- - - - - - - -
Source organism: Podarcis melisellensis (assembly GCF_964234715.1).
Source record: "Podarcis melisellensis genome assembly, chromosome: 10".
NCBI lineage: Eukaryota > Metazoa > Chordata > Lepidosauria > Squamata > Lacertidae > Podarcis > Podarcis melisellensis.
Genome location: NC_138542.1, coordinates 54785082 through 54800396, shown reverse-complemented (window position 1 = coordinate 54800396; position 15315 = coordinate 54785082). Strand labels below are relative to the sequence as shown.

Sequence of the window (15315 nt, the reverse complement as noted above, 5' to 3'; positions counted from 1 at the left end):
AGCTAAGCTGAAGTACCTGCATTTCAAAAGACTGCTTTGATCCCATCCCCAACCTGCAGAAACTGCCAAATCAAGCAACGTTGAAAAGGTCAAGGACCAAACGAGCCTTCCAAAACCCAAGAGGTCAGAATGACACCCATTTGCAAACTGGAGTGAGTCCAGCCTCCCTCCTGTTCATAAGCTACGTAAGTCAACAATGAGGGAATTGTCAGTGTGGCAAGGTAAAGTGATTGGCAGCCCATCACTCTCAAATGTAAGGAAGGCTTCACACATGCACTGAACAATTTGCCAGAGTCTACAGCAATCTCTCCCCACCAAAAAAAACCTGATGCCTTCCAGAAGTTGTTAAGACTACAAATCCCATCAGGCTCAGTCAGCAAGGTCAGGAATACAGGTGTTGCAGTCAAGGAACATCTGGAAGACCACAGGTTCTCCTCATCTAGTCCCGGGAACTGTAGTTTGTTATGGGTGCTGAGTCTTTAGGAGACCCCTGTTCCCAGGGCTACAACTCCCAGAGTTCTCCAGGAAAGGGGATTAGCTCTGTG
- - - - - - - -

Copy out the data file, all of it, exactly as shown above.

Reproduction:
Source organism: Podarcis melisellensis (assembly GCF_964234715.1).
Source record: "Podarcis melisellensis genome assembly, chromosome: 10".
NCBI lineage: Eukaryota > Metazoa > Chordata > Lepidosauria > Squamata > Lacertidae > Podarcis > Podarcis melisellensis.
Genome location: NC_138542.1, coordinates 54785082 through 54800396, shown reverse-complemented (window position 1 = coordinate 54800396; position 15315 = coordinate 54785082). Strand labels below are relative to the sequence as shown.

Sequence of the window (15315 nt, the reverse complement as noted above, 5' to 3'; positions counted from 1 at the left end):
AGCTAAGCTGAAGTACCTGCATTTCAAAAGACTGCTTTGATCCCATCCCCAACCTGCAGAAACTGCCAAATCAAGCAACGTTGAAAAGGTCAAGGACCAAACGAGCCTTCCAAAACCCAAGAGGTCAGAATGACACCCATTTGCAAACTGGAGTGAGTCCAGCCTCCCTCCTGTTCATAAGCTACGTAAGTCAACAATGAGGGAATTGTCAGTGTGGCAAGGTAAAGTGATTGGCAGCCCATCACTCTCAAATGTAAGGAAGGCTTCACACATGCACTGAACAATTTGCCAGAGTCTACAGCAATCTCTCCCCACCAAAAAAAACCTGATGCCTTCCAGAAGTTGTTAAGACTACAAATCCCATCAGGCTCAGTCAGCAAGGTCAGGAATACAGGTGTTGCAGTCAAGGAACATCTGGAAGACCACAGGTTCTCCTCATCTAGTCCCGGGAACTGTAGTTTGTTATGGGTGCTGAGTCTTTAGGAGACCCCTGTTCCCAGGGCTACAACTCCCAGAGTTCTCCAGGAAAGGGGATTAGCTCTGTG